Match18 encourages juniors to branch out

Feb. 10, 2017, 1:27 a.m.

Match18, a new community-building initiative led by the Junior Class Cabinet, has begun to “match” members of the Class of 2018 with fellow participants to form new social connections.

During the first matching period, which lasted from Jan. 25 to Feb. 1, participants had the option to either sign up as individuals or form a group of two to four friends to be paired with another group. Sign-ups currently require an individual’s dorm and a short bio, and matches are made randomly, with no gender preferences collected.

“The whole point is really to be able to connect you with anyone,” said Kojo Worai Osei ’18, a junior class president and Match18’s developer.

Over 300 students signed up for the program during the first matching period, a number that exceeds attendance of most junior class events this year.

Match18 encourages juniors to branch out
(Courtesy of Kojo Worai Osei)
Match18 seeks to boost community among the junior class by pairing students for social activities.

The junior class presidents said the difficulty of branching out socially in junior year motivated Match18’s launch.

“One of the different situations of junior year is that you have a lot of friends who are abroad and people coming and going,” said Kelsey Page ’18, a junior class president. “People are more siloed, and they’re more involved in their majors and clubs, so you might feel like it’s hard to meet someone who’s not already in your circle.”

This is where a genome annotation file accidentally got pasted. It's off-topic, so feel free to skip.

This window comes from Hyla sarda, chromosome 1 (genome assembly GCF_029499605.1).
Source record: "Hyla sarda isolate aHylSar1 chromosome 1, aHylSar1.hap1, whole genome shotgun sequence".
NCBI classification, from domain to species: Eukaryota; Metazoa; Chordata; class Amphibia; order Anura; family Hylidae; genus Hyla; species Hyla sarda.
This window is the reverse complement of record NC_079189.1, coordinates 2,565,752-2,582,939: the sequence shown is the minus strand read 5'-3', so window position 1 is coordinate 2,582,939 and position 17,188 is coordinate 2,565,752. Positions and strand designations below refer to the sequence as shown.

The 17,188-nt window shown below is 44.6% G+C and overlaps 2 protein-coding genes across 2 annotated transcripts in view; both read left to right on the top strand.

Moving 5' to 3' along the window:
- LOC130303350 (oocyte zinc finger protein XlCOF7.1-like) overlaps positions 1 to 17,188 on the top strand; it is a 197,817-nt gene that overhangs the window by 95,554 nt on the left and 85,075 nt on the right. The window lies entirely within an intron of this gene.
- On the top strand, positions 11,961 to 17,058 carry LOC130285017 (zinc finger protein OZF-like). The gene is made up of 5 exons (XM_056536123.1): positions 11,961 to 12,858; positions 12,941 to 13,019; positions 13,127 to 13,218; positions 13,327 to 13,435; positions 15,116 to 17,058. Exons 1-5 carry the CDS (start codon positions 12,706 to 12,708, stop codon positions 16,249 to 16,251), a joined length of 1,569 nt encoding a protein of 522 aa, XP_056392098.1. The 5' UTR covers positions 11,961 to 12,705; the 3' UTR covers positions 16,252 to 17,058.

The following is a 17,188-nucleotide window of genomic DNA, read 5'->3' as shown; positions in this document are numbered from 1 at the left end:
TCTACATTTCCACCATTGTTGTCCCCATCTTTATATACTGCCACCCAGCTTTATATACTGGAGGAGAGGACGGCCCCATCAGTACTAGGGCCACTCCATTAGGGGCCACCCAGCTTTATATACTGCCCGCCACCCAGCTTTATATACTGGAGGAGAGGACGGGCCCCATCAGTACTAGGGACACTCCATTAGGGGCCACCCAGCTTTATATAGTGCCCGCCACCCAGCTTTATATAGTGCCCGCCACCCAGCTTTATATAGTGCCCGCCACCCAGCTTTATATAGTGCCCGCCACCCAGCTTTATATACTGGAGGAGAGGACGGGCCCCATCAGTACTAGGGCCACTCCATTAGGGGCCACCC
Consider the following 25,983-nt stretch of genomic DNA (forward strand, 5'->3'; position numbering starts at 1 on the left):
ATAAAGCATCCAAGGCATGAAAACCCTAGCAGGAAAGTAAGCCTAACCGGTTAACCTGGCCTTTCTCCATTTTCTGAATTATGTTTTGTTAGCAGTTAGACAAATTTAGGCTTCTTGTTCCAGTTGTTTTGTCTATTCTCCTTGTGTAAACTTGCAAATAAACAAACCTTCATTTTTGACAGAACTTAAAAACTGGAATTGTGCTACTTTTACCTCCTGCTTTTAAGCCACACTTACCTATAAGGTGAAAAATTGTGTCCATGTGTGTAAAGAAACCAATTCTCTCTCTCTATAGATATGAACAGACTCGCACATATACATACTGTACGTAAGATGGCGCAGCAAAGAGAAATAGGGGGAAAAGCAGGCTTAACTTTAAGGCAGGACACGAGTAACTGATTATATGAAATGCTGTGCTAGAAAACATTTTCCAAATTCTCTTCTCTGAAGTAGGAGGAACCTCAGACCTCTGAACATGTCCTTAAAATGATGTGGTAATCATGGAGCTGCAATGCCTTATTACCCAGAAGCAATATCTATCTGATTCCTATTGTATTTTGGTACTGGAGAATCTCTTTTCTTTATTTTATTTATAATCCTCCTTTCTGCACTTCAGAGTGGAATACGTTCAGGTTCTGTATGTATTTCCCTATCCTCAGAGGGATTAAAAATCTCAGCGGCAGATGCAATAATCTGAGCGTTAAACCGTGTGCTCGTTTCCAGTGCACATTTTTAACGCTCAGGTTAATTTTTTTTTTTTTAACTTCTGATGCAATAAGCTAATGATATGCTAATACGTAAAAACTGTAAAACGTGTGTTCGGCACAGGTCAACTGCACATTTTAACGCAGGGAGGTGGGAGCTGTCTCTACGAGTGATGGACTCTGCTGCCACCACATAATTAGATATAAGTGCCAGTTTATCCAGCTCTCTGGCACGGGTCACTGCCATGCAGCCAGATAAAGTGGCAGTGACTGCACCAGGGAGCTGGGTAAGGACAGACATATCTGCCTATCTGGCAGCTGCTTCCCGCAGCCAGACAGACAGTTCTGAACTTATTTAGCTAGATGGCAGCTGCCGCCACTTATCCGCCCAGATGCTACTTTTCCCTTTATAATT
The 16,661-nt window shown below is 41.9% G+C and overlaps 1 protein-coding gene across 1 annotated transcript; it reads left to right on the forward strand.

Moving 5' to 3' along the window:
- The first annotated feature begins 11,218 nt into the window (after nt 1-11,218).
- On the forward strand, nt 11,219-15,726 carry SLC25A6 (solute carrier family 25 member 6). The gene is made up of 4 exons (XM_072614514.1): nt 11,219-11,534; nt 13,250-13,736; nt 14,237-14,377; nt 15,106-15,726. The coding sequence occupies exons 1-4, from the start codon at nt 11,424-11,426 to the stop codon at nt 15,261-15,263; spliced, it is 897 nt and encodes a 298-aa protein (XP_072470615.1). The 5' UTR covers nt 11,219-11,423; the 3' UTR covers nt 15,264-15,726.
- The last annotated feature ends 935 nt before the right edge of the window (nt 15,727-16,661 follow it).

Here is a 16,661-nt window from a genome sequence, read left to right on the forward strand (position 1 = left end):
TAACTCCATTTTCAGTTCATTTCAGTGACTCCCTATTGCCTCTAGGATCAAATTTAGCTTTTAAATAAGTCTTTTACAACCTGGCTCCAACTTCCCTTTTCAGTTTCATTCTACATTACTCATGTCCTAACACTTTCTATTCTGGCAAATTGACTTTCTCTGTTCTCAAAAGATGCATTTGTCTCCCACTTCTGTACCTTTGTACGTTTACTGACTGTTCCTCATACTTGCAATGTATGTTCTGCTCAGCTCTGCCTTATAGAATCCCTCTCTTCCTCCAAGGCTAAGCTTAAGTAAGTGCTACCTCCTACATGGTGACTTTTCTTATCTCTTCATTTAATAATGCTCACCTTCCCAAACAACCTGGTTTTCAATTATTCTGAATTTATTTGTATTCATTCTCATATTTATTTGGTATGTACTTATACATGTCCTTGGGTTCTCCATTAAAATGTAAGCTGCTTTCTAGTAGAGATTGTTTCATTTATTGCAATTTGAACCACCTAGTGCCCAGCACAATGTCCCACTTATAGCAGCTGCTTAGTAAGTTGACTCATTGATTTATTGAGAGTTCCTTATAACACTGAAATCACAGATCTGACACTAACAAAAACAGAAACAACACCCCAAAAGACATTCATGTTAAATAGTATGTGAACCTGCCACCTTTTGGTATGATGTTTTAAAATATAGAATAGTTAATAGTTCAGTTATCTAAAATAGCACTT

After receiving a match, pairs or groups make their own decisions about meeting and communicating. The program’s organizers are experimenting with providing a select number of matches with gift cards to locations around campus to incentivize meetings.

“Optimally, I would like to say lasting friendships are the goal, even maybe reconnecting with someone that you haven’t talked to in a while or who you kind of know and want to get to know better,” Page said. “It’s up to the people to decide if they continue to hang out after, but we hope to introduce people that maybe could be really good friends, or have not met each other yet but would get along really well.”

The initiative has drawn comparisons to Match15, a program for seniors in which participants list potential romantic interests and are set up with other seniors who have listed them. However, Match18 is oriented towards friendship and increased connection within the junior class.

“Match18 complements our other [Junior Cabinet] activities,” Osei said. “So, if you meet someone through Match18 and then continue to meet up through these activities, hopefully the bond that you create gets stronger.”

The Junior Class Cabinet plans to hold additional matching periods that will begin this quarter.


Contact Emily Jusuf at ejusuf ‘at’

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